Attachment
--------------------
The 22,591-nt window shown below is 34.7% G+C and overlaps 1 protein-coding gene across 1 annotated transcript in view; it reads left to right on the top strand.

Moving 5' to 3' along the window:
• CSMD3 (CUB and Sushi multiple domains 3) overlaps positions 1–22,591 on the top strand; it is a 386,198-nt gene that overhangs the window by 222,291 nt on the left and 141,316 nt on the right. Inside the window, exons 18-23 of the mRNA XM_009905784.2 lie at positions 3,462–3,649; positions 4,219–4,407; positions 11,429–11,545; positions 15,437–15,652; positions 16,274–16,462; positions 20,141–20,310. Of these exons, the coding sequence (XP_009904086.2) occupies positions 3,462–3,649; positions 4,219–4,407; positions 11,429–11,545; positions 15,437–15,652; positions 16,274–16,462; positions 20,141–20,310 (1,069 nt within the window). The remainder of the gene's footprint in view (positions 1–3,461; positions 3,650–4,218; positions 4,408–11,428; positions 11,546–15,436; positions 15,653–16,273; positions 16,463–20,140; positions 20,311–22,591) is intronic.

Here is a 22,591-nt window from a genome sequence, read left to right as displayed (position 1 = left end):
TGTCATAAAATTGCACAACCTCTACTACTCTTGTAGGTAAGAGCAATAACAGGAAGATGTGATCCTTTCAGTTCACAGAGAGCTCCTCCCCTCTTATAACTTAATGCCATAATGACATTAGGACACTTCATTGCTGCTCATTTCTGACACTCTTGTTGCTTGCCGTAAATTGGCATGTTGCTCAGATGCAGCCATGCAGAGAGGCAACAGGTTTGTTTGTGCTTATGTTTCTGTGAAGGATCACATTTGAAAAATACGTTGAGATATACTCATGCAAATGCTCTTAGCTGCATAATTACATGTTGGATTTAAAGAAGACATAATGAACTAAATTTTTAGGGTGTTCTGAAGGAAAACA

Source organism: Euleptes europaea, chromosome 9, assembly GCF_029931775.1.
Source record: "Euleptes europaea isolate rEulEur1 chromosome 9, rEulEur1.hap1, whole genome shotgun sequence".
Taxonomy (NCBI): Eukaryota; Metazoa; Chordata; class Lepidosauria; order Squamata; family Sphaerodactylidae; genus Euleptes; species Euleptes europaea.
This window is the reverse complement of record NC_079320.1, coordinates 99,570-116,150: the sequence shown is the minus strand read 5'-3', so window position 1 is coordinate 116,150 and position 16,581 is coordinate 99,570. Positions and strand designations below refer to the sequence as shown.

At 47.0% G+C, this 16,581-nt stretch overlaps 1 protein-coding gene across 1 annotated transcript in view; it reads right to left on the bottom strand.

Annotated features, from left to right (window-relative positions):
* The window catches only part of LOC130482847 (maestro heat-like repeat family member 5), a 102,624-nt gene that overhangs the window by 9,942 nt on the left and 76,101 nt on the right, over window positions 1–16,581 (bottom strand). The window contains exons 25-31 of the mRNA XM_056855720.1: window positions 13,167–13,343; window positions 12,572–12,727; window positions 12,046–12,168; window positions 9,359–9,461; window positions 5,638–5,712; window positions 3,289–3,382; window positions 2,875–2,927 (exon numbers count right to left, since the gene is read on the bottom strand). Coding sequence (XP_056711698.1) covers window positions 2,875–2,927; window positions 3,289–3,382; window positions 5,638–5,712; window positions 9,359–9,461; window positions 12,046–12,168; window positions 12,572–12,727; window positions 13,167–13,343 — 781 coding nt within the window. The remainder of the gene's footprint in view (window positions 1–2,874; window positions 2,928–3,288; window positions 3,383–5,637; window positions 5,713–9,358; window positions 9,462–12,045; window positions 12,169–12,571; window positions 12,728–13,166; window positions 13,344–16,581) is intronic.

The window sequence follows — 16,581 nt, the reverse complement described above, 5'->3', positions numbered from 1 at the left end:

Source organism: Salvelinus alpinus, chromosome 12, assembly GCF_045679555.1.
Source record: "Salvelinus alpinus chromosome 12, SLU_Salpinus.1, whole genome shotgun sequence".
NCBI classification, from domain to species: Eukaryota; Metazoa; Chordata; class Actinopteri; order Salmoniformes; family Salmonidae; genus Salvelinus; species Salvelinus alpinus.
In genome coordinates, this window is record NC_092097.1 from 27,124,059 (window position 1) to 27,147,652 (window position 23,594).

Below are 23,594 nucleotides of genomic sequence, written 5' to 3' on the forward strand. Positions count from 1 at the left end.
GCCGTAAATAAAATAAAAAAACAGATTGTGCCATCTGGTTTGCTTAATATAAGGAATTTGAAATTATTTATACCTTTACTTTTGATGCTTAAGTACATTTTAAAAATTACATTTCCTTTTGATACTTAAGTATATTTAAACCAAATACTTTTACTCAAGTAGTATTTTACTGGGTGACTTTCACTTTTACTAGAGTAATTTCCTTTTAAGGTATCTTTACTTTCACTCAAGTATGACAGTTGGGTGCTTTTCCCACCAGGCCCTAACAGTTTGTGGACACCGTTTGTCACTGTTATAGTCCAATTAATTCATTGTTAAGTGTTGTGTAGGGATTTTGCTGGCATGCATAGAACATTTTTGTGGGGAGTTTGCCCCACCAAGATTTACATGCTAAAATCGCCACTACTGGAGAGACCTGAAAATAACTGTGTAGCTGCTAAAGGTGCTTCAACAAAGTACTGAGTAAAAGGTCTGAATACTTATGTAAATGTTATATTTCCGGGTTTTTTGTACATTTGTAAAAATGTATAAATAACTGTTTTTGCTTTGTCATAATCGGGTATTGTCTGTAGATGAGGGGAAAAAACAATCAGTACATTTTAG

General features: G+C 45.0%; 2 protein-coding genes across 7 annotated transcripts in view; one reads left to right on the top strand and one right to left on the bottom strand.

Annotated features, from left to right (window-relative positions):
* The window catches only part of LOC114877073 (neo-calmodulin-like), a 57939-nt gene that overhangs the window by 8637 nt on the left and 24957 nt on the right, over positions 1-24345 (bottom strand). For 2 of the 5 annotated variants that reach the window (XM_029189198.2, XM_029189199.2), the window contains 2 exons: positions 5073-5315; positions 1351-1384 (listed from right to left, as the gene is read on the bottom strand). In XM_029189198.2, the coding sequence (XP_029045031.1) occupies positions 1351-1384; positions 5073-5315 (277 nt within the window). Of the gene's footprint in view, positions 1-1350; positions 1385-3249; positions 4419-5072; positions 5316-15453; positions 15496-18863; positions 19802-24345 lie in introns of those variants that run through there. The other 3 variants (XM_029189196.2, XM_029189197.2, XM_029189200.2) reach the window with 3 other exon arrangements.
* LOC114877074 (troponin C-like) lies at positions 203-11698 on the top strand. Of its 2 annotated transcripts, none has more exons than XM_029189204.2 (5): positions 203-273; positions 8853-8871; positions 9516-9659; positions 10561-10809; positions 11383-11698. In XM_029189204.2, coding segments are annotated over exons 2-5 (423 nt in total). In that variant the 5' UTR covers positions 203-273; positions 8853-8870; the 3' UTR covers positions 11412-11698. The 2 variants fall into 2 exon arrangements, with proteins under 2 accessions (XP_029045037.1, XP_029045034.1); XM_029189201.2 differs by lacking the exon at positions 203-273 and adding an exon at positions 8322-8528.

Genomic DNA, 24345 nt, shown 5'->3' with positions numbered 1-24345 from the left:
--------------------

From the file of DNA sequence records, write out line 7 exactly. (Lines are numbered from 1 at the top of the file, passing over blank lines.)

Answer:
Source record: "Euleptes europaea isolate rEulEur1 chromosome 9, rEulEur1.hap1, whole genome shotgun sequence".